The completion of the Stations of the Cross in Ranawinni, Marakei at Easter
COVID-19 closes Kiribati borders
In the background of my slow assimilation into the community has been the impact of COVID-19. At first COVID-19 was something going on in the rest of the world, but when we received news of positive cases in Fiji, the problem that had been ‘out there somewhere’ suddenly seemed to have zoomed in (almost) to our little corner of existence. Then when the Kiribati borders closed, those of us here were suddenly part of the crisis. In actual fact, despite my new experiences, my very basic understanding of island community living and the feeling that I was becoming part of it all, it wasn’t until there was no way of leaving Kiribati that I fully understood the concept of what it is to live on a remote island in the middle of the Pacific and why family and community are so important. They are all you’ve got!
Remote and isolated is a little bit daunting
With this sense of being stranded, although life continued relatively stress-free with no new regulations, restrictions and controls, I became acutely aware that I had a limited safety net. Despite wanting to live the romantic dream or experience the adventure of being isolated in the Pacific, when it really came to the point it was a little bit daunting. I saw all the toothless grins of the adults around me in a different light. The nagging little ache in my tooth, if it progressed, could mean that I lose the tooth. Surfing at Marakei, I was hyper-conscious that if I injured myself seriously, treatment would be a big problem. I saw a young girl with a bamboo brace on her broken arm and did a double take. Then when I discovered a lump in a place where lumps shouldn’t be, I began imagining how big it could grow until I could get it biopsied, removed and treated. I was worried! Remote and isolated could have heavy consequences and that is a simple fact of life, of Kiribati life. It was then, quite unbelievably, that a seat became available on a medi-vac flight back to Australia and I grabbed the opportunity to depart.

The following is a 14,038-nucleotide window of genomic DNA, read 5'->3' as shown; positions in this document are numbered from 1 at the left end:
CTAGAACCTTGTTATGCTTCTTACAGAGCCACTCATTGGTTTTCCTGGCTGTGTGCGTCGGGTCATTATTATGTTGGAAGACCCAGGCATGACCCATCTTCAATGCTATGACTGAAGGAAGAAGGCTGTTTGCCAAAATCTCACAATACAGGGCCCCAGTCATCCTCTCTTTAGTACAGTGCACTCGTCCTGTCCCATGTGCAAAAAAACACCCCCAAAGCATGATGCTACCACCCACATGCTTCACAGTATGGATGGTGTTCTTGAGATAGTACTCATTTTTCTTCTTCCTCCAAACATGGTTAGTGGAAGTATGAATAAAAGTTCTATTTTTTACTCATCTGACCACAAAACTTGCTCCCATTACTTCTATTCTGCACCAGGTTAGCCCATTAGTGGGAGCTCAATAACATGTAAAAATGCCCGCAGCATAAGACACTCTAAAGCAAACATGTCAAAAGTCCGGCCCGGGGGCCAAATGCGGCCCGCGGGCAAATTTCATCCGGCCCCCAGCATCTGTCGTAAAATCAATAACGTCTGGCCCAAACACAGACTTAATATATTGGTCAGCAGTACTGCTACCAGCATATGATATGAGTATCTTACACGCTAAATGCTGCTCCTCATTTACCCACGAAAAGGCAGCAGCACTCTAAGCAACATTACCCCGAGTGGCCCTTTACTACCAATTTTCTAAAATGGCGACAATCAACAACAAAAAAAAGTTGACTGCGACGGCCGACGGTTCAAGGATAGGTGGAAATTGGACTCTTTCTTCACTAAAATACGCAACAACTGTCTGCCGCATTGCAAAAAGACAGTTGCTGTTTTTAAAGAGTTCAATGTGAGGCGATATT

An authentic taste of island community
Me, Sister Lucy and Taare
Waiting at the airport with the other returning Australians, I was acutely aware of privilege. Of the luxury of being able to return from living on a remote island in the Pacific to the medical services and facilities of Australia. Of the difference between myself and one of the teachers I had left in Abaiang who had some women’s troubles that were being treated with massage. I was also very conscious from listening to conversations of the government workers and business men who were also leaving, talking about their ex-pat community and their social gatherings throughout the year on Tarawa, that the Kiribati life that I had been living was quite different from their lived experience in this country. Even if so far it has only been for three months, my time at St. Joseph’s living- the only i-matang in the area – in my little house on school campus, stumble-bumbling through celebrations and social events, conversing in basic i-Kiribati in the village, being included in day to day activities, in meetings and school sports, my holiday at Easter with a nun – all of this has given me a real taste of life as a member of this island community. And I like it!
Featured image: The staff at St Joseph’s College Abaiang, Kiribati